• the point in the individual’s life span at
which the illness occurs.
Mosby items and derived items © 2005, 2001 by Mosby, Inc.
FAMILY MEDICAL-SURGICAL
NURSING AT VARIOUS PHASES
OF ILLNESS
• Demonstrate commitment — Respond
to family members as persons, spend
time with the family, anticipate family
needs
• Persevere — Get to know a lot about the
family, spend time with more difficult
families
• Be involved — Advocate for the family,
bend or break rules when possible
Mosby items and derived items © 2005, 2001 by Mosby, Inc.
Five tasks that families must
accomplish during the crisis
phase of illness
(1) creating a meaning
for the illness event
that preserves a
sense of mastery over
their lives
(2) grieving for the
loss of the family
identity before illness
(4) pulling together to
undergo short-term
crisis reorganization
(3) moving toward a
position of accepting
permanent change
while maintaining a
sense of continuity
between the past and
the future
(5) developing family
flexibility about future
goals
Mosby items and derived items © 2005, 2001 by Mosby, Inc.
Family Needs in Acute Care
Assurance
Proximity
Comfort
Informa
-tion
Support
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Family Need for Visitation
during Hospitalization
Factors that should be considered when
planning visiting periods with families:
• age,
• patients’ personality characteristics,
• patients’ perceptions of the illness,
Surprisingly,
the more severely ill patients
perceived themselves to be, the
more visitors they preferred.
Mosby items and derived items © 2005, 2001 by Mosby, Inc.
Family Need for Visitation
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Family Need for Visitation
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To tailor visiting policies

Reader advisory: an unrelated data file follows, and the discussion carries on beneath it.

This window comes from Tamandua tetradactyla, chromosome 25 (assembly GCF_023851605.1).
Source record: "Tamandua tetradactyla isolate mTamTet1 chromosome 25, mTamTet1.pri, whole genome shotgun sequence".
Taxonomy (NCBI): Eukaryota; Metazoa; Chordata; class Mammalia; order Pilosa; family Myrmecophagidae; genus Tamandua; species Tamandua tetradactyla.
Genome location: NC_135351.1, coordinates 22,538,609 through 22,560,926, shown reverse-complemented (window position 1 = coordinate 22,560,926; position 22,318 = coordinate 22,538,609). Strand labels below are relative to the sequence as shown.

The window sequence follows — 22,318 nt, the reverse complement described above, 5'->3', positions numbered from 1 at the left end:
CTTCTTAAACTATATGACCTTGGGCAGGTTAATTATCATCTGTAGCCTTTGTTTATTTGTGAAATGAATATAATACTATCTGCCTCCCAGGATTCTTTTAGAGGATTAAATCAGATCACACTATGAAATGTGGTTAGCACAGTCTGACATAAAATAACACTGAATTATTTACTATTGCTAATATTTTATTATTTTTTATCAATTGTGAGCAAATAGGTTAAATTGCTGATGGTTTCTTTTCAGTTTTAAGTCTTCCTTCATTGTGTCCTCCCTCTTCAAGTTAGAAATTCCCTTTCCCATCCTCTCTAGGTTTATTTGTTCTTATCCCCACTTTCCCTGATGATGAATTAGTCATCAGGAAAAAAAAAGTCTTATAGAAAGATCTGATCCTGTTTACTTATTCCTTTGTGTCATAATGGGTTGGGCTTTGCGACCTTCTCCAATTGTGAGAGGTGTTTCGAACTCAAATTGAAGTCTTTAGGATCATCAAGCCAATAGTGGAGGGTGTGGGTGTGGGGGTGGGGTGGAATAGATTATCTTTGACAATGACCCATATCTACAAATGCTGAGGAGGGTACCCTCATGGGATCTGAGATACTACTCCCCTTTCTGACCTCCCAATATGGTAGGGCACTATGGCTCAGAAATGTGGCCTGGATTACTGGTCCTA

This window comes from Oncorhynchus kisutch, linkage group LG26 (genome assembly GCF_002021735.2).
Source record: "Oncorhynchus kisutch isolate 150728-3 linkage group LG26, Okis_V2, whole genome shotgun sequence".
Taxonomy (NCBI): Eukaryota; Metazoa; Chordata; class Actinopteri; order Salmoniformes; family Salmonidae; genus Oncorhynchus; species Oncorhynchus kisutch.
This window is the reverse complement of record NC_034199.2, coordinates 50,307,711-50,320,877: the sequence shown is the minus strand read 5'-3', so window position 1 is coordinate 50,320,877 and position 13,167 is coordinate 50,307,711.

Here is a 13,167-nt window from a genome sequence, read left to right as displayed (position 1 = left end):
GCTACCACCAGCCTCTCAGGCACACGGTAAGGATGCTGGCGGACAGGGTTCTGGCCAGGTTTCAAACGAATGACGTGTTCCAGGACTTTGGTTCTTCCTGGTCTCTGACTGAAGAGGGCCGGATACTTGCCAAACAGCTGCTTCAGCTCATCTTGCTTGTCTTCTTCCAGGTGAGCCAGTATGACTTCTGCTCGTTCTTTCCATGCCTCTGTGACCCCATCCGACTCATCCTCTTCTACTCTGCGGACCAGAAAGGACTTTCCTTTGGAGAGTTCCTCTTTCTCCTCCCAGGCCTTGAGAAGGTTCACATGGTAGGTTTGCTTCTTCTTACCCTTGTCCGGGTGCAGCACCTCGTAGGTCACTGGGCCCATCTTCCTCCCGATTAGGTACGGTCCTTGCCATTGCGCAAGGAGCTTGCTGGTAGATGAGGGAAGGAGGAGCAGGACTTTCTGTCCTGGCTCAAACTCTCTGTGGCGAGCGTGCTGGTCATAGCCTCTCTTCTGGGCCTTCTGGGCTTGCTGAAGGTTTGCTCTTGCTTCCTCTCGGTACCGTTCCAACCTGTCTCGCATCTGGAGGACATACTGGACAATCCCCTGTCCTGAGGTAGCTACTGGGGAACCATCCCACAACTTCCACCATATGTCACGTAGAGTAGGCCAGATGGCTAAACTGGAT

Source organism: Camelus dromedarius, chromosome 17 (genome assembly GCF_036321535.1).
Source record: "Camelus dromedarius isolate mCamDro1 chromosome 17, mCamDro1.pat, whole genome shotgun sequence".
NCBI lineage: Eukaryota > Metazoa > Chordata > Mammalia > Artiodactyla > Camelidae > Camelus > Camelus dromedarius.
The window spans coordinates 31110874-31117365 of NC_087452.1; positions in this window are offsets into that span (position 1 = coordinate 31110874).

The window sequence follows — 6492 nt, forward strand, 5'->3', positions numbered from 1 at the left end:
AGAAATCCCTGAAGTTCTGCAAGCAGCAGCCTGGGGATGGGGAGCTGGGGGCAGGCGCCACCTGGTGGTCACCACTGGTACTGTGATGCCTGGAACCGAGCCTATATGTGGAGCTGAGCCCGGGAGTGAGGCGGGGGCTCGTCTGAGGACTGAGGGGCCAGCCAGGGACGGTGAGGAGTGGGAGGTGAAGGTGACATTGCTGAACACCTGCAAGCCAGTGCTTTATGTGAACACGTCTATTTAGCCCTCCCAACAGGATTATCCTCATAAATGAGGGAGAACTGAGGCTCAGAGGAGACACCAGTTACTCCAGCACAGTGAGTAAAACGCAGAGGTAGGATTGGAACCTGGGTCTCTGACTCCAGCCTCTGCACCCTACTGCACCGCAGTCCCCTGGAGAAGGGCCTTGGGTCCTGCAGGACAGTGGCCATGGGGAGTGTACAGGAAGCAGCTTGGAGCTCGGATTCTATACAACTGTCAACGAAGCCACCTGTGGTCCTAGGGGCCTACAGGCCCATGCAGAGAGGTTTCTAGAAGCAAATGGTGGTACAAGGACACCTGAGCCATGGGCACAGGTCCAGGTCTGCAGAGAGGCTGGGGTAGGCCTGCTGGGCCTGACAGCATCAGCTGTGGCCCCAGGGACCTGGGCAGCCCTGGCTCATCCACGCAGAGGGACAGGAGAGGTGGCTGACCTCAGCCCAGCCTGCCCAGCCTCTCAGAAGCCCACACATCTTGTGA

One way to do this is to ascertain the
answers to questions such as:
• How would you like visiting times to be
handled while you are here?
• Who would you like to be
allowed/disallowed to visit?
• When do you want to see visitors? How
often? For how long?
Mosby items and derived items © 2005, 2001 by Mosby, Inc.
To tailor visiting policies
Mosby items and derived items © 2005, 2001 by Mosby, Inc.
To tailor visiting policies
Mosby items and derived items © 2005, 2001 by Mosby, Inc.
End-of-Life Care
Middle
phase:
Life with the dayto-day challenge of
dealing with
physical
symptoms,
treatment, and
care
3rd phase
Preparatory
phase:
From the
first
symptoms
till the initial
diagnosis
2nd phase
1st phase
• Phases of Family Adaptation
The final
stage:
acceptance arrives
when the family
accepts the
imminent death
and concludes the
process of saying
farewell.
Mosby items and derived items © 2005, 2001 by Mosby, Inc.
Grieving family
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Mosby items and derived items © 2005, 2001 by Mosby, Inc.
Meeting Family Needs Before
Death
1. To be with the dying person and to provide
help to the dying person
2. To be informed of the dying person’s
changing condition and to understand what
is being done to the patient and why
3. To be assured of the patient’s comfort and
to be comforted
4. To ventilate emotions and to be assured
that their decisions were right
5. To find meaning in the dying of their loved
one
6. To be fed, hydrated, and rested (Truog et
al., 2001)
Mosby items and derived items © 2005, 2001 by Mosby, Inc.
Thanks for attention!
Mosby items and derived items © 2005, 2001 by Mosby, Inc.